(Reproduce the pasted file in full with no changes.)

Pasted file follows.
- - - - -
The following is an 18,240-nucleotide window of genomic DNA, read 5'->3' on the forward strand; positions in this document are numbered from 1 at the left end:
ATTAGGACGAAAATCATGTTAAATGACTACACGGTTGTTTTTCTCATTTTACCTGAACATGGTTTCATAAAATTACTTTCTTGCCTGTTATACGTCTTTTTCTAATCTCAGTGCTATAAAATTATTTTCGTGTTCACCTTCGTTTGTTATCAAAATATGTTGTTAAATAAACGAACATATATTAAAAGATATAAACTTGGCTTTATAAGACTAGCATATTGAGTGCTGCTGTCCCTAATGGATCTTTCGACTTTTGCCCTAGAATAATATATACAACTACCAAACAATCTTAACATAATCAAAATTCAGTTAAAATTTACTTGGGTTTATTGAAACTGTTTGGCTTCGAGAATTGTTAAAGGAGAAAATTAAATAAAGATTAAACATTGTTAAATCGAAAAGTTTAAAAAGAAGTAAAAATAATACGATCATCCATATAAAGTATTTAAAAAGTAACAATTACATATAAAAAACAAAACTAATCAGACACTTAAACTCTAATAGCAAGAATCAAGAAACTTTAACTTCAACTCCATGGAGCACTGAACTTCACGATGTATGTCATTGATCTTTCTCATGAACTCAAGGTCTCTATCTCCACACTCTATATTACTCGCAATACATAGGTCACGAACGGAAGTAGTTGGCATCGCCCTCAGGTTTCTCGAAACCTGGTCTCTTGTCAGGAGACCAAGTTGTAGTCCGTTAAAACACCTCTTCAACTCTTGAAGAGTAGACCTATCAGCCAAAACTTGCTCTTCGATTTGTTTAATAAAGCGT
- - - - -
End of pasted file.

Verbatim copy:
The following is an 18,240-nucleotide window of genomic DNA, read 5'->3' on the forward strand; positions in this document are numbered from 1 at the left end:
ATTAGGACGAAAATCATGTTAAATGACTACACGGTTGTTTTTCTCATTTTACCTGAACATGGTTTCATAAAATTACTTTCTTGCCTGTTATACGTCTTTTTCTAATCTCAGTGCTATAAAATTATTTTCGTGTTCACCTTCGTTTGTTATCAAAATATGTTGTTAAATAAACGAACATATATTAAAAGATATAAACTTGGCTTTATAAGACTAGCATATTGAGTGCTGCTGTCCCTAATGGATCTTTCGACTTTTGCCCTAGAATAATATATACAACTACCAAACAATCTTAACATAATCAAAATTCAGTTAAAATTTACTTGGGTTTATTGAAACTGTTTGGCTTCGAGAATTGTTAAAGGAGAAAATTAAATAAAGATTAAACATTGTTAAATCGAAAAGTTTAAAAAGAAGTAAAAATAATACGATCATCCATATAAAGTATTTAAAAAGTAACAATTACATATAAAAAACAAAACTAATCAGACACTTAAACTCTAATAGCAAGAATCAAGAAACTTTAACTTCAACTCCATGGAGCACTGAACTTCACGATGTATGTCATTGATCTTTCTCATGAACTCAAGGTCTCTATCTCCACACTCTATATTACTCGCAATACATAGGTCACGAACGGAAGTAGTTGGCATCGCCCTCAGGTTTCTCGAAACCTGGTCTCTTGTCAGGAGACCAAGTTGTAGTCCGTTAAAACACCTCTTCAACTCTTGAAGAGTAGACCTATCAGCCAAAACTTGCTCTTCGATTTGTTTAATAAAGCGT